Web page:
Truman_Capote_by_Jack_MitchellI’e already fessed up. I laze back in an arm chair when I write, and I use a 55″ TV as a monitor.

That way, I’m both comfortable and able to see as many words as possible on my screen—for example, both my work in progress and a Web page.

So what are your own crazy writing habits? Yes, we’ve more or less explored this topic before, inspired by a Lifehacker piece on John Scalzi, but I can’t resist return to it.

To get you started, here is a new twist—some more examples involving famous writers:

  • Truman Capote (photo) liked to write in bed or on a couch while puffing away in a cigarette and sipping sherry. Won’t work for me. I’m a tobacco-hating teetotaler.
  • John Cheever wrote a lot in his undies.
  • Francine Prose wears her husbands pajama pants and writes facing a wall.
  • Eudora Welty, perhaps of a similar mind, faced “the blank surface of her wood dresser” to avoid distractions, according to Trust Essays, a term paper writing service that compiled the information here.
  • Ernest Hemingway would knock it off for the day after doing 500 words. Hmm. Perhaps “Papa” could have used Word or something else with a word counter, so he could spend less time counting and more time writing.
  • William Faulkner drank whiskey on the job.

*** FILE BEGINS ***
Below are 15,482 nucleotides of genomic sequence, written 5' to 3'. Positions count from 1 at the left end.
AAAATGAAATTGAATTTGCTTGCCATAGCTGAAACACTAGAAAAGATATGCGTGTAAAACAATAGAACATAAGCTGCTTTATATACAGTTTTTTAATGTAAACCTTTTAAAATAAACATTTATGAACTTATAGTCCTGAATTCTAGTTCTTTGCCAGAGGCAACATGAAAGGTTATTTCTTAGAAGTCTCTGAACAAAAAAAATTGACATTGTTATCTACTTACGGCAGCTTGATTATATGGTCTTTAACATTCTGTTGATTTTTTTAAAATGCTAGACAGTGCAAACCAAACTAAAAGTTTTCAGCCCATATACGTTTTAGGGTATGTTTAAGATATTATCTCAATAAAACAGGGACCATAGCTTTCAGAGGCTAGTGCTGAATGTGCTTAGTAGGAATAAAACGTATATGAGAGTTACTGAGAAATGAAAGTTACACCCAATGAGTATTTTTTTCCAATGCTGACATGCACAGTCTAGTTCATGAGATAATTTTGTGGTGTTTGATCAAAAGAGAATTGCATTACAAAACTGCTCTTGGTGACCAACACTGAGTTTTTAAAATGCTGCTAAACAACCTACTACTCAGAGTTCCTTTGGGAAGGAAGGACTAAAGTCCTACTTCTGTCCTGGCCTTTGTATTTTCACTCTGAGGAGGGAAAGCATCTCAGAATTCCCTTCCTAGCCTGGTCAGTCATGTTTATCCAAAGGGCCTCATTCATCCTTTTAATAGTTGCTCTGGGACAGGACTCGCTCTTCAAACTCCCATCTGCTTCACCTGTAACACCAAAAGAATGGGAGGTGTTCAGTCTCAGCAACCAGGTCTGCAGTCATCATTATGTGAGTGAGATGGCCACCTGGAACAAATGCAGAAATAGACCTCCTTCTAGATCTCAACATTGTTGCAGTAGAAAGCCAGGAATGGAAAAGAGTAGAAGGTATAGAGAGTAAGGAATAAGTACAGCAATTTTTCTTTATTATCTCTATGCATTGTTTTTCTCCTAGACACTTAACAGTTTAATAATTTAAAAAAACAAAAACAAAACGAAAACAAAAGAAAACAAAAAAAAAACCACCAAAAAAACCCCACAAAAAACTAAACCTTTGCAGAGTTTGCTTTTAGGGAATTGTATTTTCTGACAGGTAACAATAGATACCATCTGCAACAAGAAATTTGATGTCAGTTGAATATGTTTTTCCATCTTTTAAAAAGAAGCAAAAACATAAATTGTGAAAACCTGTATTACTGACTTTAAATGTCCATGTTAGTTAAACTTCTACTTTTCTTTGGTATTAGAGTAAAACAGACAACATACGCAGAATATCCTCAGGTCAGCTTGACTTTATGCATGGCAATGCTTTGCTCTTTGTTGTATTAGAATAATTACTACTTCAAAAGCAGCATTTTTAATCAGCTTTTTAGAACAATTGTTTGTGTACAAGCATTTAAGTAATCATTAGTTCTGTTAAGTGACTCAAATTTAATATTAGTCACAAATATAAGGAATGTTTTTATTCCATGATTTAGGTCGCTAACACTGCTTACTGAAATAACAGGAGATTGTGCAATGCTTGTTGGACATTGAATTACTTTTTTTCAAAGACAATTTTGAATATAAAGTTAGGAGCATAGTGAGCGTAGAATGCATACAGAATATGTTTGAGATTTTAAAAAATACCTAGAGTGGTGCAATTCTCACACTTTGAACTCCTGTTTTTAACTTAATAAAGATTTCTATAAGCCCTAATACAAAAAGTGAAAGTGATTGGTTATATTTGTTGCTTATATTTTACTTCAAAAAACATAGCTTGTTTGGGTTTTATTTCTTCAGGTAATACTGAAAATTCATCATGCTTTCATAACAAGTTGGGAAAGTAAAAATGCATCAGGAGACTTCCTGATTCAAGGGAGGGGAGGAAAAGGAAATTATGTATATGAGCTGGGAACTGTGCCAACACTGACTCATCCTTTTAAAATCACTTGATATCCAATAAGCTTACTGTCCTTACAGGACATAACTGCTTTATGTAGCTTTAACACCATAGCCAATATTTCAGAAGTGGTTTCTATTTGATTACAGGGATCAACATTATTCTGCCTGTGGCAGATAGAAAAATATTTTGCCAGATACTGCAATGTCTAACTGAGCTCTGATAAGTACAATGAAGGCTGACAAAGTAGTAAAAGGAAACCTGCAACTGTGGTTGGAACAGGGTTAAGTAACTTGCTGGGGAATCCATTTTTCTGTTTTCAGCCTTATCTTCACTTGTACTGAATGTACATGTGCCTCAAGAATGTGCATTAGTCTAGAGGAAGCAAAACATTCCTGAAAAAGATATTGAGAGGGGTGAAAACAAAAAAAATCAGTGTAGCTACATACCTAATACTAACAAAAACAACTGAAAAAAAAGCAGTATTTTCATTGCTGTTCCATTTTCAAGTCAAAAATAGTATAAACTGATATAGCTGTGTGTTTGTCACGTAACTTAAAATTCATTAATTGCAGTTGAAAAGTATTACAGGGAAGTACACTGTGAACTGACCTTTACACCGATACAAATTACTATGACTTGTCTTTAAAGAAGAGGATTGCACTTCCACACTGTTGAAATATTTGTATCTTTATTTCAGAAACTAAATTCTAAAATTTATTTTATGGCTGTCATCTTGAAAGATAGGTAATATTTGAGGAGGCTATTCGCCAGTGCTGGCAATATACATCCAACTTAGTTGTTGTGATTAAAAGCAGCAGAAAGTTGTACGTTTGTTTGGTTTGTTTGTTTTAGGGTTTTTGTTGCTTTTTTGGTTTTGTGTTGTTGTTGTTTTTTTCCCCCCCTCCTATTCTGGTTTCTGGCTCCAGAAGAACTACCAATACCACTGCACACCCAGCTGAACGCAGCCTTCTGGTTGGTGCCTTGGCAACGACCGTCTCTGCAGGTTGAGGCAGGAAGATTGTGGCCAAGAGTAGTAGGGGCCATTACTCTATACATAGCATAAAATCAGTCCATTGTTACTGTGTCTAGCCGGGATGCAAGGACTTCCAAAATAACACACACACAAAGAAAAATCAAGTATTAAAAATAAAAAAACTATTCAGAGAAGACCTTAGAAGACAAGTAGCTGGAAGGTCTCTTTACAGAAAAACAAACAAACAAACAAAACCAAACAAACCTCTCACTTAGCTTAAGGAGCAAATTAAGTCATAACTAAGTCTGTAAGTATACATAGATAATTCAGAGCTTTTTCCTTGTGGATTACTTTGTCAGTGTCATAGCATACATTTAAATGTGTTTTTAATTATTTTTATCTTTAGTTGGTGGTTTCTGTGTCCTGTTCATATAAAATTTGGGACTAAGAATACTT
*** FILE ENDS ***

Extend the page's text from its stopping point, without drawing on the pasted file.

• Thomas Wolfe was so tall he could use a fridge top as a desk.

Detail: TeleRead will not run ads or sponsored content from term paper services, and normally I don’t like to give them free publicity, either.

Related: TeleRead Editor Chris Meadows on the gadgets in the bag he carries.

Photo credit: Here. “Truman Capote by Jack Mitchell.”

Featured image credit: Here.

(By way of our friends at Galley Cat.)


  1. I do much of my writing these days with a fountain pen, and make it a firm practice to never use the same color of ink two days in a row. I buy in in 5ml samples….and have a lot of fun with them. My journals look…colorful.

    • Furthermore, no three-letter agency or rapacious search engine can know what I am thinking. I recall writing a blog post about my father’s death, and was deluged with ads for funeral homes, coffins, and annuities. That set me thinking about privacy…and appropriate venues…and disk crashes, too.

      With my paper journals, I can easily add silly illustrations, paste in clippings, and write outrageous opinions without worrying about lawsuits or persistent cookies trailing me around the Internet.

      It took close to a year before my handwriting was readable again after years and years of typing, but it was worth the effort. The books I am writing will never be published, but my nearest and dearest can read them and laugh. My current story is all about the growth habits of the Doughnut Bush (with pictures!).

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